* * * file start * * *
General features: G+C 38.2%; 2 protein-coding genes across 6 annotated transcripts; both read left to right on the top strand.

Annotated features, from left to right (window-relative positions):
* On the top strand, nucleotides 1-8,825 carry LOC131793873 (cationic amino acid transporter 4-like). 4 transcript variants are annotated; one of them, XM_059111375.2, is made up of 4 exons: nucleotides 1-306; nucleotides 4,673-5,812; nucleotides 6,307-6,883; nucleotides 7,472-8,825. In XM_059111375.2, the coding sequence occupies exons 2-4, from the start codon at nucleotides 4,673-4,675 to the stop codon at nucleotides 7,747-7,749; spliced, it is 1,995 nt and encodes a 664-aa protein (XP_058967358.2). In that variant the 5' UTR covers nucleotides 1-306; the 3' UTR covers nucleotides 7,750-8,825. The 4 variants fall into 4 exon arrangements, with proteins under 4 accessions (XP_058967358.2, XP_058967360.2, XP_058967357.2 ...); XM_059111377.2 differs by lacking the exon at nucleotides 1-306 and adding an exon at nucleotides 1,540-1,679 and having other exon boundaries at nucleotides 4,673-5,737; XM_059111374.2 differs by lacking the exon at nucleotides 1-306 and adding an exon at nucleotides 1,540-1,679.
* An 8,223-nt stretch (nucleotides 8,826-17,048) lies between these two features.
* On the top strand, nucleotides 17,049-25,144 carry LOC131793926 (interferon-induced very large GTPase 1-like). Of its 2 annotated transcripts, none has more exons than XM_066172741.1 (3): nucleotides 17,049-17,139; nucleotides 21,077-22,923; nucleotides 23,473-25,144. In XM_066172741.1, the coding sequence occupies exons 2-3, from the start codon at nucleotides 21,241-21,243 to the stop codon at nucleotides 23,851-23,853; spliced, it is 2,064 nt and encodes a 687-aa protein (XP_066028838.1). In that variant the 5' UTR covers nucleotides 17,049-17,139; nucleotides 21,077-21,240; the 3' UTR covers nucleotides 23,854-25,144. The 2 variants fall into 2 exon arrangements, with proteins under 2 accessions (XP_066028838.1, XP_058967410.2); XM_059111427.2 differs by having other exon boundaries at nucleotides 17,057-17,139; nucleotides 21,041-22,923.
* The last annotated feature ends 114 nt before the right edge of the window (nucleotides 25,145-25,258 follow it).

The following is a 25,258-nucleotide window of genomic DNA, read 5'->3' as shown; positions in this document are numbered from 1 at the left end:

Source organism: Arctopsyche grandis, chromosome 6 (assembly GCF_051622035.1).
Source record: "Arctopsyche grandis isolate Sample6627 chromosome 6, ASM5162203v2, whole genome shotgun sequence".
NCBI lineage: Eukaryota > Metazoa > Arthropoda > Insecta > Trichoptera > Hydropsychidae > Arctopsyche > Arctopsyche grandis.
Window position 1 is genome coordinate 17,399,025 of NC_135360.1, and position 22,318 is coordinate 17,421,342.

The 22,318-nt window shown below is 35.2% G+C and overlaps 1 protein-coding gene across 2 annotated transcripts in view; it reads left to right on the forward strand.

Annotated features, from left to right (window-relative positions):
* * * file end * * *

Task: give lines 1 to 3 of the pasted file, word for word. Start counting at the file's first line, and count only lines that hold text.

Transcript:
General features: G+C 38.2%; 2 protein-coding genes across 6 annotated transcripts; both read left to right on the top strand.

Annotated features, from left to right (window-relative positions):
* On the top strand, nucleotides 1-8,825 carry LOC131793873 (cationic amino acid transporter 4-like). 4 transcript variants are annotated; one of them, XM_059111375.2, is made up of 4 exons: nucleotides 1-306; nucleotides 4,673-5,812; nucleotides 6,307-6,883; nucleotides 7,472-8,825. In XM_059111375.2, the coding sequence occupies exons 2-4, from the start codon at nucleotides 4,673-4,675 to the stop codon at nucleotides 7,747-7,749; spliced, it is 1,995 nt and encodes a 664-aa protein (XP_058967358.2). In that variant the 5' UTR covers nucleotides 1-306; the 3' UTR covers nucleotides 7,750-8,825. The 4 variants fall into 4 exon arrangements, with proteins under 4 accessions (XP_058967358.2, XP_058967360.2, XP_058967357.2 ...); XM_059111377.2 differs by lacking the exon at nucleotides 1-306 and adding an exon at nucleotides 1,540-1,679 and having other exon boundaries at nucleotides 4,673-5,737; XM_059111374.2 differs by lacking the exon at nucleotides 1-306 and adding an exon at nucleotides 1,540-1,679.